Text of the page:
Khoresh Bij Bij – Caspian Sea stew with poached eggs

Bij Bij is not only a fun name for a dish, it is also a staple for Caspian Sea folks. People from Iran’s Mazandaran Province call this dish “Vavishka” (clearly a name that originated in Russia), but in Tehran, those who know of it call it Bij Bij. It is a comfort dish, made with ground meat, caramelized onions, and spices, all cooked in a rich tomato sauce, and with eggs poached right in the middle. An all-around simple and flavorful dish that can be prepared in about an hour, with very little effort.

This is one of my all-time favorite comfort foods. Even when I was a vegetarian, I would find a way to mimic the experience of eating Bij Bij. Be it crumbled up Tempeh (fermented soy patties) or Seitan (wheat protein) or purchased meat substitute products, I would find a way to make Bij Bij and serve it over a heaping mound of steamed basmati rice.

I continue to adapt this dish to suit my palate while integrating various vegetables. I have added mushrooms, carrots, cauliflower, and/or potatoes, and have played around with a medley of precious spices and herbs that my mom has brought from Iran.



Enter your email address to subscribe to this blog and receive notifications of new posts by email.

Khoresh Bij Bij

Omid Roustaei, The Caspian Chef
Caspian Sea stew with poached eggs
5 from 21 votes
Prep Time 10 minutes
Cook Time 1 hour 5 minutes
Total Time 1 hour 15 minutes
Course khoresh, Main Course
Cuisine Iranian, Persian
Servings 4


  • 1 medium onion, thinly sliced
  • 4 tablespoon olive oil
  • 4 cloves garlic, minced
  • 1 teaspoon turmeric, ground
  • 1 lb ground meat
  • 4 tablespoons tomato paste
  • 2 medium yukon gold potatoes, cut into 1 inch pieces, peeling is optional
  • 4 medium tomatoes, diced
  • 1 1/2 cups water, adjust as needed
  • 1 1/2 teaspoons salt, adjust as needed
  • 1/2 teaspoon black pepper, ground
  • 2 tablespoons Ab Ghooreh (unripe sour grape juice), or fresh lemon juice
  • 4-6 eggs


  • In a large frying pan, saute the onions in oil over medium heat for about 10 minutes. Add garlic and turmeric and continue to saute for 2 additional minutes.
  • Add the ground meat, breaking the chunks into smaller pieces and blending them into the sauted onions. Saute the meat and onion mixture for 5 minutes on medium-high heat. The meat should have turned light brown and no longer look raw.
  • Add the tomato paste and continue to stir and saute for another 2 minutes to bring out the flavor of the tomato paste.
  • Add the potatoes, tomatoes, water, salt, pepper and Ab Ghooreh or lemon juice and bring to a gentle boil. Once boiling, reduce heat, cover and cook for 40 minutes. Test to make sure the potatoes are sufficiently cooked and tender.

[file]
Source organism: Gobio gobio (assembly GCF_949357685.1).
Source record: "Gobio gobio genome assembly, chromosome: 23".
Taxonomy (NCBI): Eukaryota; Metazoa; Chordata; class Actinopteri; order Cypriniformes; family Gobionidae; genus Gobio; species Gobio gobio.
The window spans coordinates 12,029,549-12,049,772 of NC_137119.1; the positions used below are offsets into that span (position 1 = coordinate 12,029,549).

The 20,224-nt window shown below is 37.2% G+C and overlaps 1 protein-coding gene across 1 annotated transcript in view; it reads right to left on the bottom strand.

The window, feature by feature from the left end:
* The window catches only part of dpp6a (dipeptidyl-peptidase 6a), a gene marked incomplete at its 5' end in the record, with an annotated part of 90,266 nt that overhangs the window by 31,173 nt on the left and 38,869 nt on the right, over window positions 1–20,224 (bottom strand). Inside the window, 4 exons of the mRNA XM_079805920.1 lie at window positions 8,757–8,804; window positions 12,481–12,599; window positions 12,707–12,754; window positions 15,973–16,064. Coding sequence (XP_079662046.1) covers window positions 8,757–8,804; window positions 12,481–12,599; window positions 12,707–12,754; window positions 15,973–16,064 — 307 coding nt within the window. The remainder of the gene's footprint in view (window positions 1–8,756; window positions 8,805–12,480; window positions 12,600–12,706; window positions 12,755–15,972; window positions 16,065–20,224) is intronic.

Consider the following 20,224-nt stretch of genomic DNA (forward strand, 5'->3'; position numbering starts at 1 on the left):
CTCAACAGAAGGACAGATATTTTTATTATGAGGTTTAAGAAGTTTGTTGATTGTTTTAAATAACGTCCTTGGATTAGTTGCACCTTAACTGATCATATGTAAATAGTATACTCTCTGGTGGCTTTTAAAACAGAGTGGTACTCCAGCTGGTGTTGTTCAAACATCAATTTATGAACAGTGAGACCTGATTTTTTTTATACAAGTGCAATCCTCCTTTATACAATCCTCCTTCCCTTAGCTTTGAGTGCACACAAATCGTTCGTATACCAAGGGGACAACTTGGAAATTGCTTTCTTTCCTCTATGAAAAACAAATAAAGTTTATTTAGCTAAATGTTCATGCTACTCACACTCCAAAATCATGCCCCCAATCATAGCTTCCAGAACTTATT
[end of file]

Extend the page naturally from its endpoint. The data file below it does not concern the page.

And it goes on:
• Using a spoon, pull the meat back to make room for the eggs to get cracked into the pan. Crack the eggs into the meat sauce one at a time.
  • Sprinkle a touch more salt and pepper on top of the eggs, cover, and cook on medium-low heat for about 5-6 minutes depending on how runny or cooked you prefer your eggs.
  • Once the eggs are cooked to your liking, turn off the heat and allow the stew to sit for 5 minutes before serving.
  • Bij Bij can be served with Persian flatbreads or with steamed basmati rice and a side of yogurt and fresh herbs.


Ground beef can be replaced with ground lamb or turkey.  I have also made this dish with crumbled up pieces of tempeh to make it vegetarian friendly.
A good quality canned tomatoes can be substituted if ripe tomatoes were not available. 
Keyword bij bij, caspian sea, comfot food, poached eggs, shakshuka, whole30
Tried this recipe?Let us know how it was!

4 Comments Add yours

  1. leeann says:

    If using canned tomatoes, how many of what sized cans?

    1. Hi Leeann – I would suggest using just one 14 oz. can of diced tomatoes to replace the 4 medium fresh tomatoes. Enjoy!

  2. Swapna says:

    Looks so delicious! I will make this for sure. We lived in Seattle for a few years (still my favorite city in the US) before moving to the CA Bay Area, and took many Middle Eastern and Mediterranean cooking classes at Hipcooks, The Pantry, and at PCC. But somehow we missed knowing about your classes even though we absolutely love Persian food; what a bummer!

    1. Oh, I am thrilled to hear you will give this stew a try!
      I did take about 4 years off from teaching, so I am thinking that may have been the time when you were taking cooking classes here in Seattle! Hopefully you will find my blog inspirational and cook a few of my Persian dishes 🙏😋

Leave a Reply

Your email address will not be published. Required fields are marked *